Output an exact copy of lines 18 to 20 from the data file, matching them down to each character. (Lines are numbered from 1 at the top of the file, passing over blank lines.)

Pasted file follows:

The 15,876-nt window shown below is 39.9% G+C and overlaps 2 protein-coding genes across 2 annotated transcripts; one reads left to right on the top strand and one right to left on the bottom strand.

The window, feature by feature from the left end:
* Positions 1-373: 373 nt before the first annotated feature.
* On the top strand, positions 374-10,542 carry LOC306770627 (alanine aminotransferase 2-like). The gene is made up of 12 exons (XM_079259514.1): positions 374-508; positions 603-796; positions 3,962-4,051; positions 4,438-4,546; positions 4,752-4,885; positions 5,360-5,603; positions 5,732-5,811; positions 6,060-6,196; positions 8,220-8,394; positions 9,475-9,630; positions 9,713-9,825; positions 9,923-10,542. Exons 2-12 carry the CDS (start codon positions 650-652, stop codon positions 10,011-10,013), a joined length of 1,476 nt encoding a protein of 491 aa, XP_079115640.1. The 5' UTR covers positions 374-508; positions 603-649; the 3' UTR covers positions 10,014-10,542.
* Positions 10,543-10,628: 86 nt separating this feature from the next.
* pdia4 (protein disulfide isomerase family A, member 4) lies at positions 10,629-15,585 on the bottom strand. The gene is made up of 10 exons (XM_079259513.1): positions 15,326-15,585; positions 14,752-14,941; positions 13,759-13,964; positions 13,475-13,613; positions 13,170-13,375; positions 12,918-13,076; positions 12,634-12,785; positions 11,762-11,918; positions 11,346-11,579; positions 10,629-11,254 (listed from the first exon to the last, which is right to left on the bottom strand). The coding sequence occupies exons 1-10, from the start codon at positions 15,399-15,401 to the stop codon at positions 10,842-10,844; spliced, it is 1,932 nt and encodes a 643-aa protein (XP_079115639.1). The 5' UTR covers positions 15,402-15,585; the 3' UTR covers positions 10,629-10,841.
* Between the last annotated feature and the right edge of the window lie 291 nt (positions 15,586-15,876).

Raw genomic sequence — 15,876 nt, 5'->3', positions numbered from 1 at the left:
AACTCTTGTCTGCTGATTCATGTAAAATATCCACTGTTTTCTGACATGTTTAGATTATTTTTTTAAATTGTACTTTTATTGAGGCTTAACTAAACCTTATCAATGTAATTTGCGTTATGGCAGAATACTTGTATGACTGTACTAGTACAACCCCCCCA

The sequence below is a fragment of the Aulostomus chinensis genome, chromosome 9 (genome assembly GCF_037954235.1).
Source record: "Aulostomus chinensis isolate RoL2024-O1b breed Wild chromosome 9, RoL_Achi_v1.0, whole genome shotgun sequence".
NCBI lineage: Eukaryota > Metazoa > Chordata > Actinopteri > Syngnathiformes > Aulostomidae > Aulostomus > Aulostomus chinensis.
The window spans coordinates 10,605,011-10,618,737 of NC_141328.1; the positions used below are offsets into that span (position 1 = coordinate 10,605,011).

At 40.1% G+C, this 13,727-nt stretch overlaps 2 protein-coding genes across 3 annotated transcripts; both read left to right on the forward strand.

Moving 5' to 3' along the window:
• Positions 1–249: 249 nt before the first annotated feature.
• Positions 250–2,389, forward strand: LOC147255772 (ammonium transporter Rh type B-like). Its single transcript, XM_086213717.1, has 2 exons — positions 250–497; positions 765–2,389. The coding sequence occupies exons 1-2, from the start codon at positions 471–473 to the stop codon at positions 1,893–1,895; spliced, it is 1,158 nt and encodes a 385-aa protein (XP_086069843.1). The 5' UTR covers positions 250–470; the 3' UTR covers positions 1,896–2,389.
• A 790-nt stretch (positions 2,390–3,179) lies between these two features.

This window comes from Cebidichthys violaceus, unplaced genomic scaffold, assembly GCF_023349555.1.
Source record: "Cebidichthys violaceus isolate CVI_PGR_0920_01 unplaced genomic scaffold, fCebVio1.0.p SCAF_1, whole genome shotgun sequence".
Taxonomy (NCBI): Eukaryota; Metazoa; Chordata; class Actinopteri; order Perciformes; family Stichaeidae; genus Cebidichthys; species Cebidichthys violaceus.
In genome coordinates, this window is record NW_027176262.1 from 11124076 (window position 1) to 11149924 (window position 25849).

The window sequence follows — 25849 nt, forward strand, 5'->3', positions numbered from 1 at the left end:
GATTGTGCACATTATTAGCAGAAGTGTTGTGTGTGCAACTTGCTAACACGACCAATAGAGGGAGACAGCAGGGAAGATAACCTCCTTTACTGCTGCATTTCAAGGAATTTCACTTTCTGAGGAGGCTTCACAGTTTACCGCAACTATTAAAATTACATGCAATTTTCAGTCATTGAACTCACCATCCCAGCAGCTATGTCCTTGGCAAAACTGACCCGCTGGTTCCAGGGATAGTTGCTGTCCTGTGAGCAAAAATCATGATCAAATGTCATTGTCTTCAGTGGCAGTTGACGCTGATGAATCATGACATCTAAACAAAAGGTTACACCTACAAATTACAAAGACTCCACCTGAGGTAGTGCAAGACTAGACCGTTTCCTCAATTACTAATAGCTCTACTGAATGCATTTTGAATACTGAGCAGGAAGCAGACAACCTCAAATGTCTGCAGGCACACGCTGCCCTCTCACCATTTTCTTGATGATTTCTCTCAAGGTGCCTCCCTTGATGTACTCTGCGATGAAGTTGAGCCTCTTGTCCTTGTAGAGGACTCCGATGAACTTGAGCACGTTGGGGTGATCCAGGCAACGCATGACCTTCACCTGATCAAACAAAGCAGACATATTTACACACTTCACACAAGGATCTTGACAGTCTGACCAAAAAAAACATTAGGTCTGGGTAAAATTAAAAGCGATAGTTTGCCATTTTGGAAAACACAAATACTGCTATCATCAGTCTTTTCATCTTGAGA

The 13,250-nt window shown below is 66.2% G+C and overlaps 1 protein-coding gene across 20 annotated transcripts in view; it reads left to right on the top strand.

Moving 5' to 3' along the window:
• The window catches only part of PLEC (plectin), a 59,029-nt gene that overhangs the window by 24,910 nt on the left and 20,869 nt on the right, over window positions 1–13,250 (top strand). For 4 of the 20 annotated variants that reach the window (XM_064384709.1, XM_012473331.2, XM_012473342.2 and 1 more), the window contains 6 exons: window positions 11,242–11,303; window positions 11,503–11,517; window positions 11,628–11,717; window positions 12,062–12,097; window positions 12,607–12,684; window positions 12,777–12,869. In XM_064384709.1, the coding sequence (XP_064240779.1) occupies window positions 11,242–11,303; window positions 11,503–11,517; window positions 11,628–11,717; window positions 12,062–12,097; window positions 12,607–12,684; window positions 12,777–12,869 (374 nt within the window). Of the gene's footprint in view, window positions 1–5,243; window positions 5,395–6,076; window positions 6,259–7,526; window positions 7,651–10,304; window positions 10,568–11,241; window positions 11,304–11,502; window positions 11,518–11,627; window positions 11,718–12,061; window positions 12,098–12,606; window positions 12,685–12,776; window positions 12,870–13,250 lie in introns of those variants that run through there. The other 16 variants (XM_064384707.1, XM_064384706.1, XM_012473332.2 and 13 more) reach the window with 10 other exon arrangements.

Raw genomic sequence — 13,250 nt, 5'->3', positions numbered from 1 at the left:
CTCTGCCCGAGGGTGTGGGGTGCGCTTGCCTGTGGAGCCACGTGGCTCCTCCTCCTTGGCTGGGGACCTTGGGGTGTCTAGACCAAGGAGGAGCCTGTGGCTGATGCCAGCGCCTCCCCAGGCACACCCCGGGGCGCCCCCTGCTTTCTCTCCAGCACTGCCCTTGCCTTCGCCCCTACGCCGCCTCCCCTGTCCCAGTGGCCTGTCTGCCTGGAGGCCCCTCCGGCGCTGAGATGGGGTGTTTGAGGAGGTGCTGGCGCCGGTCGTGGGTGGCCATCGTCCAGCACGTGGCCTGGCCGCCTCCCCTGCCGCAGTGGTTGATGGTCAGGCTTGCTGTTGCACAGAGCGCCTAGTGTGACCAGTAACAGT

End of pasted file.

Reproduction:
• A 790-nt stretch (positions 2,390–3,179) lies between these two features.

This window comes from Cebidichthys violaceus, unplaced genomic scaffold, assembly GCF_023349555.1.
Source record: "Cebidichthys violaceus isolate CVI_PGR_0920_01 unplaced genomic scaffold, fCebVio1.0.p SCAF_1, whole genome shotgun sequence".